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Helen Thomas ends White House career amid uproar

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June 8, 2010


Photostream : Veteran White House Journalist Helen Thomas

(ETAIWANNEWS) Helen Thomas, the opinionated White House correspondent who used her seat in the front row of history to grill 10 presidents and often exasperate them, lost her storied perch Monday in a flap over saying Israelis should get “out of Palestine.”

Thomas, 89, who made her name as a bulldog for United Press International and was a pioneer for women in journalism, abruptly retired as a columnist for Hearst News Service. The announcement, in a terse statement by Hearst, came after videotaped remarks she made to an independent filmmaker spread virally through the Internet.

She apologized, but White House spokesman Robert Gibbs denounced her comments as “offensive and reprehensible.” Her press corps colleagues with the White House Correspondents Association issued a rare admonishment calling them “indefensible.”

Thomas, a daughter of Lebanese immigrants, joined UPI in 1943 and began covering the White House for the wire service in 1960. Fiercely competitive, she became the first female White House bureau chief for a news service when UPI named her to the position in 1974. She also was the first female officer at the National Press Club, where women had once been barred as members.

“Helen was just a vacuum cleaner about information,” said author Kay Mills, who took dictation from Thomas as a young UPI staffer and wrote “A Place in the News: From the Women’s Pages to the Front Page.”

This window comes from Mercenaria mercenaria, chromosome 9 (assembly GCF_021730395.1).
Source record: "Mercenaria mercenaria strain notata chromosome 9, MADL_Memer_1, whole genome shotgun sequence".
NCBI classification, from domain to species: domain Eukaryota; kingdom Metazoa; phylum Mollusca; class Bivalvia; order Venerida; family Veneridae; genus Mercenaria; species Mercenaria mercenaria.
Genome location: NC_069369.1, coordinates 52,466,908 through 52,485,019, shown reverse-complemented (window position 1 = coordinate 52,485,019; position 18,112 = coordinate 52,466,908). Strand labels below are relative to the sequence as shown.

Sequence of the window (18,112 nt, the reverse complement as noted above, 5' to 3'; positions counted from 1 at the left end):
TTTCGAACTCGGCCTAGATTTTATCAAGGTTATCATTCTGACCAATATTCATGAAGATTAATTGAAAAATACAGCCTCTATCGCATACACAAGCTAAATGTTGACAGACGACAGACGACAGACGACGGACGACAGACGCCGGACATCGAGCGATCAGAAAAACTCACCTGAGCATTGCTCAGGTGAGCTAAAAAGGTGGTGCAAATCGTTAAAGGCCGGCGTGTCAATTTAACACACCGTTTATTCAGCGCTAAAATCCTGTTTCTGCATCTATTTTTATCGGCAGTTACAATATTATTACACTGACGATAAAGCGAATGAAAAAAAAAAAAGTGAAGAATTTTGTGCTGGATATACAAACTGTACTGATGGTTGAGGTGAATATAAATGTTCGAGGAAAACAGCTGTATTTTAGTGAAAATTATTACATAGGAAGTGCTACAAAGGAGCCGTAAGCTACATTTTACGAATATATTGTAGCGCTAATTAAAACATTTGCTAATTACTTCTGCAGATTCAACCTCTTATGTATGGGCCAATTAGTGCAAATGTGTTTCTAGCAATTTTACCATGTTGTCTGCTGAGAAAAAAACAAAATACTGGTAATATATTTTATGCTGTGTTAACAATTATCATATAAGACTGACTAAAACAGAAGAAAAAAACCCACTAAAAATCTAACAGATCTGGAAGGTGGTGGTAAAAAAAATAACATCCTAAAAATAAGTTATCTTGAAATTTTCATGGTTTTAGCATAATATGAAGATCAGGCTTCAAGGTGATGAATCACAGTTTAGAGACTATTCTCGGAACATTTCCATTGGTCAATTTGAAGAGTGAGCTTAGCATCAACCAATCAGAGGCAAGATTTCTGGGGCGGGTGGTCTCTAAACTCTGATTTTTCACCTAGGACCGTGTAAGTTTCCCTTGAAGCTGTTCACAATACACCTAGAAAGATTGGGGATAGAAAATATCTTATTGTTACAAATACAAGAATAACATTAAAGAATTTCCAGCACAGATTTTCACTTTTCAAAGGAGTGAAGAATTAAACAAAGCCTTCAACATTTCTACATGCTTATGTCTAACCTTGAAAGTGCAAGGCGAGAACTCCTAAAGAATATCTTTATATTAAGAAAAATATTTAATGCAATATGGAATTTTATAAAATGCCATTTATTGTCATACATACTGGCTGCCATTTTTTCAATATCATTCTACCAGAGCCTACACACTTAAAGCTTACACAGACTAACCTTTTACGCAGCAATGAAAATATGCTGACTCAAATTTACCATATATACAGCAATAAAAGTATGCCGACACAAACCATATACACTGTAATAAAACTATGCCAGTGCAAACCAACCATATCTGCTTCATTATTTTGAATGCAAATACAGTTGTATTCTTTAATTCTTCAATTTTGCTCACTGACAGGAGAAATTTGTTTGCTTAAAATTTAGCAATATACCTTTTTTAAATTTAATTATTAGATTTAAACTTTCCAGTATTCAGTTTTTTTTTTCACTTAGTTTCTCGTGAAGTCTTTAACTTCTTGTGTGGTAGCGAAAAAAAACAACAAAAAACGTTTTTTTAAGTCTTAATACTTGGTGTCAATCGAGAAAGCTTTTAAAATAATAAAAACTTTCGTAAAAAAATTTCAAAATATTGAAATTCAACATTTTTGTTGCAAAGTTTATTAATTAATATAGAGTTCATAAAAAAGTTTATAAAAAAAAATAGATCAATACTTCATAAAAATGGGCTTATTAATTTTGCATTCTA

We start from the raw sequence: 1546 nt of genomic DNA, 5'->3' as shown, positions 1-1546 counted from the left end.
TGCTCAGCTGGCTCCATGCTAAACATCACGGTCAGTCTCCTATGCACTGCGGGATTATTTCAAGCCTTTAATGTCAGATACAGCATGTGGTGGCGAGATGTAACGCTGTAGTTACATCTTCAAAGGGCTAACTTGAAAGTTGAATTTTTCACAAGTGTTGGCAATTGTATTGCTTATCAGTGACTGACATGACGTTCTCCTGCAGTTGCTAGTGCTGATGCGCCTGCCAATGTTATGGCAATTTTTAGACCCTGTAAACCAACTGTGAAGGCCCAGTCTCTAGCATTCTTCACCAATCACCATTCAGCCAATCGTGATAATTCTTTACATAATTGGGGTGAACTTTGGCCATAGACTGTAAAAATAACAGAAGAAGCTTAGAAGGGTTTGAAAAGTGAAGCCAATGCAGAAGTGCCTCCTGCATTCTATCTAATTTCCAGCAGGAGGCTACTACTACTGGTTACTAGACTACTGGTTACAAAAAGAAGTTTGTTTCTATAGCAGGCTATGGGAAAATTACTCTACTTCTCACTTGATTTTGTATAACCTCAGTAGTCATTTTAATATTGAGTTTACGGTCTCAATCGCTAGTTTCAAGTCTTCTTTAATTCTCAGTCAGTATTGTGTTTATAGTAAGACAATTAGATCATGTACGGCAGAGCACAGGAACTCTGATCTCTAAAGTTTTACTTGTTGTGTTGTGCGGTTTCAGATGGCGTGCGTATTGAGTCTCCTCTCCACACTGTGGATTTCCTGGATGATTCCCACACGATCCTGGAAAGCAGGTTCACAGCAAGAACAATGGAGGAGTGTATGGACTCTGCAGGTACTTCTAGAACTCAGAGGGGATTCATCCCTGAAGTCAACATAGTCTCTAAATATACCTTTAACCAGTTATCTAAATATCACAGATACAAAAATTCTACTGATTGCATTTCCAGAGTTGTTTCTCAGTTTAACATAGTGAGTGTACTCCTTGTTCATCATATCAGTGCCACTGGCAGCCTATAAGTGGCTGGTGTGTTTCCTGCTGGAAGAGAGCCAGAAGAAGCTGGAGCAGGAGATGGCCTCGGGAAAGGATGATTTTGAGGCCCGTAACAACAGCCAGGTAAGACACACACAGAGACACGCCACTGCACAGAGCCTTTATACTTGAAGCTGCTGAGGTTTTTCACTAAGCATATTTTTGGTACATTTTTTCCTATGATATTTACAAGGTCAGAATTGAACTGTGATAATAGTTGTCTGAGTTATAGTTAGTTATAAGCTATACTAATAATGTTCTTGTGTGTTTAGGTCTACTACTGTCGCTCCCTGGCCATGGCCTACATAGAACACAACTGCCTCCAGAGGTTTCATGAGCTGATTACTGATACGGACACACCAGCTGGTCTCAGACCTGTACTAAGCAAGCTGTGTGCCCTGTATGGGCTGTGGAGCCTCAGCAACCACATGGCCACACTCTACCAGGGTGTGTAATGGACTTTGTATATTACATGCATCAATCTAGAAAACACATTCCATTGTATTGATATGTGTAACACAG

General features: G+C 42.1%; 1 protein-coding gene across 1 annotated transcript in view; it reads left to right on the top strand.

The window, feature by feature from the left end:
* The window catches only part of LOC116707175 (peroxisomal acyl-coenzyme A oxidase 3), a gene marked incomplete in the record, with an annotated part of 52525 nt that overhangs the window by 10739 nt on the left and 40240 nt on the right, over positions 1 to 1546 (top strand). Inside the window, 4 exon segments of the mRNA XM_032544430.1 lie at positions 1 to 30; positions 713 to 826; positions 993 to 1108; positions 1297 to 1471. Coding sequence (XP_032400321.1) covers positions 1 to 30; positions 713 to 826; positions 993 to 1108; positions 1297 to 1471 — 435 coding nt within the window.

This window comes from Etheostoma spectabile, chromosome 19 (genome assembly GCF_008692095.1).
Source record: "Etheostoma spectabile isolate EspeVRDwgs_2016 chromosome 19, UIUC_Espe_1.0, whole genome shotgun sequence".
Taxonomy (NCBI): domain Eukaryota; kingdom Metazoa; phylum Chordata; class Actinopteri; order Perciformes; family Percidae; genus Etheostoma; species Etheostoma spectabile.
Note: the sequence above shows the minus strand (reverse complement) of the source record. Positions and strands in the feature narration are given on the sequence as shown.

“She made sure she had everything,” Mills said. “She may have been covering Jackie Kennedy and a birthday party for one of the children, but I’ll tell you, the desk had every bit of information it ever needed.”

When the Watergate scandal began consuming President Richard M. Nixon’s presidency, Martha Mitchell, the notoriously unguarded wife of the attorney general, would call Thomas late at night to unload her frustrations at what she saw as the betrayal of her husband, John, by the president’s men.

Thomas retained her place on the front row of the White House briefing room after joining Hearst in 2000 and remained persistent to the point of badgering.

She aggressively questioned President George W. Bush and his press secretaries about the war in Iraq, which many of Bush’s supporters said would make Israel safer by ridding the Middle East of Saddam Hussein.

She gave President Barack Obama similar handling about Afghanistan. This exchange occurred two weeks ago:

“Mr. President, when are you going to get out of Afghanistan? Why are you continuing to kill and die there? What is the real excuse? And don’t give us this Bushism, `If we don’t go there, they’ll all come here,'” she said.

Former Bush spokesman Ari Fleischer said journalists had expressed privately their discomfort over Thomas’ role with what they perceived as her advocacy from a plum spot in the White House press room.

“Helen had a special stature that she earned,” he said. “That’s what’s so sad, in that she diminished what she earned.”

Her retirement was set in motion by a website, rabbilive.com, that relaunched only last week after having previously existed to beam religious services to military personnel in Iraq and Afghanistan.

Rabbi David Nesenoff, an independent filmmaker from Long Island who runs the website, said he approached Thomas outside the White House after being there for Jewish Heritage Day on May 27. He said he was there with his teenage son and a friend, who were both wearing yarmulkes, and approached Thomas to talk.

He asked whether she had any comments on Israel. “Tell them to get the hell out of Palestine,” she replied.

“Remember, these people are occupied, and it’s their land. It’s not Germany, it’s not Poland,” she continued. Asked where they should go, she answered, “They should go home.”